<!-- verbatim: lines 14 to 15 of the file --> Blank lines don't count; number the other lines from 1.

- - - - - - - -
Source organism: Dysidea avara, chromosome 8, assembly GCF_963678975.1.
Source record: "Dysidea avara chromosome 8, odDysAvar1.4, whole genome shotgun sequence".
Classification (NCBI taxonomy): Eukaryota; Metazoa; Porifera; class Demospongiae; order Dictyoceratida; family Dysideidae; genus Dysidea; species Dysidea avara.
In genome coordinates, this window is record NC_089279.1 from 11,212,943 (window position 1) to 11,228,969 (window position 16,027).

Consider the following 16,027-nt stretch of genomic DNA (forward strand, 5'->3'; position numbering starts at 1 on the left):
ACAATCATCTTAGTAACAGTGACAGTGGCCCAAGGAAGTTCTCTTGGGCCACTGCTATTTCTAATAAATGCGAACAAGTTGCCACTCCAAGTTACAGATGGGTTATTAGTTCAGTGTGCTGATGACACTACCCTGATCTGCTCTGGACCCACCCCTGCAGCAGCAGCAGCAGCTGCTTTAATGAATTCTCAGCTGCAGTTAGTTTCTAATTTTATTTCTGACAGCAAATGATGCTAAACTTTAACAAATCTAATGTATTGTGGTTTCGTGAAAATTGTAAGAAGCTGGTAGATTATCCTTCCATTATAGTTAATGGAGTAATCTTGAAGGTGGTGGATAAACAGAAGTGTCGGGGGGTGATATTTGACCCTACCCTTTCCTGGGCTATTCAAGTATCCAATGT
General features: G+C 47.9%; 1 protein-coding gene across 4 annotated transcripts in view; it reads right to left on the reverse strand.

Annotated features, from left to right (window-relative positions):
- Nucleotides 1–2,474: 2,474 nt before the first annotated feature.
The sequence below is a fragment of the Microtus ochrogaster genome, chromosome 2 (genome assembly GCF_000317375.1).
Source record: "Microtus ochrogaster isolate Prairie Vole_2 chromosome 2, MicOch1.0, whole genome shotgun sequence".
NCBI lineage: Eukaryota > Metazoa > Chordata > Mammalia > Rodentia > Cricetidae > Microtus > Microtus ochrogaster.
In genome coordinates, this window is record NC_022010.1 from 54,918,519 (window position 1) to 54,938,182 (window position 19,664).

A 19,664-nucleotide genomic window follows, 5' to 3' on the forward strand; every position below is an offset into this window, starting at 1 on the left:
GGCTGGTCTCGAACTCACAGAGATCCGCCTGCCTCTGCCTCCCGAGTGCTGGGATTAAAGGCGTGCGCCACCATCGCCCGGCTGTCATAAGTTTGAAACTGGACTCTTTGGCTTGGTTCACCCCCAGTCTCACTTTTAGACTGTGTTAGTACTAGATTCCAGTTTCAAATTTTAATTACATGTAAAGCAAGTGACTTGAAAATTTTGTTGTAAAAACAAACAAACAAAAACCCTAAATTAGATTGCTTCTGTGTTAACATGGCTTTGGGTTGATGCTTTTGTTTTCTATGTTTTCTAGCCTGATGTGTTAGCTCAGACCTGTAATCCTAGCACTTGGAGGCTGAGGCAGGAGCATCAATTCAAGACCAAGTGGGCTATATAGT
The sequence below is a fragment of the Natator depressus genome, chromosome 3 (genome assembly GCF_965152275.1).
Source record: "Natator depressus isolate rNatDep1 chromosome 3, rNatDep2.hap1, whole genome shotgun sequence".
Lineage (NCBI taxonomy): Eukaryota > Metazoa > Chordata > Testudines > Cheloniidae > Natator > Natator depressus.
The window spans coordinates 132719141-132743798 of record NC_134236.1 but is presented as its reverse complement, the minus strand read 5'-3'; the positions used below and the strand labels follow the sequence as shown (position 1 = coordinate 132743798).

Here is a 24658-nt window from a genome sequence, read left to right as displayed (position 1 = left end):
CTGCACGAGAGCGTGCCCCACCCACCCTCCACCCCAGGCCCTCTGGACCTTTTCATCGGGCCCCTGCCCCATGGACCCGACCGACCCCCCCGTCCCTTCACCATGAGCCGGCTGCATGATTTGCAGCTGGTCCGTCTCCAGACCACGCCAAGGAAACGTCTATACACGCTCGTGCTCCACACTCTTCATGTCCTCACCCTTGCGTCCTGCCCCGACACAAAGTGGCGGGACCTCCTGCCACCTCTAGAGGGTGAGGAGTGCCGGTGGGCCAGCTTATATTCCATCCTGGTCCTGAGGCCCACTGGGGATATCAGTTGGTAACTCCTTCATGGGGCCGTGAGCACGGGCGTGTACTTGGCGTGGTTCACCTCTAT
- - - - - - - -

A 19,664-nucleotide genomic window follows, 5' to 3' on the forward strand; every position below is an offset into this window, starting at 1 on the left:
GGCTGGTCTCGAACTCACAGAGATCCGCCTGCCTCTGCCTCCCGAGTGCTGGGATTAAAGGCGTGCGCCACCATCGCCCGGCTGTCATAAGTTTGAAACTGGACTCTTTGGCTTGGTTCACCCCCAGTCTCACTTTTAGACTGTGTTAGTACTAGATTCCAGTTTCAAATTTTAATTACATGTAAAGCAAGTGACTTGAAAATTTTGTTGTAAAAACAAACAAACAAAAACCCTAAATTAGATTGCTTCTGTGTTAACATGGCTTTGGGTTGATGCTTTTGTTTTCTATGTTTTCTAGCCTGATGTGTTAGCTCAGACCTGTAATCCTAGCACTTGGAGGCTGAGGCAGGAGCATCAATTCAAGACCAAGTGGGCTATATAGT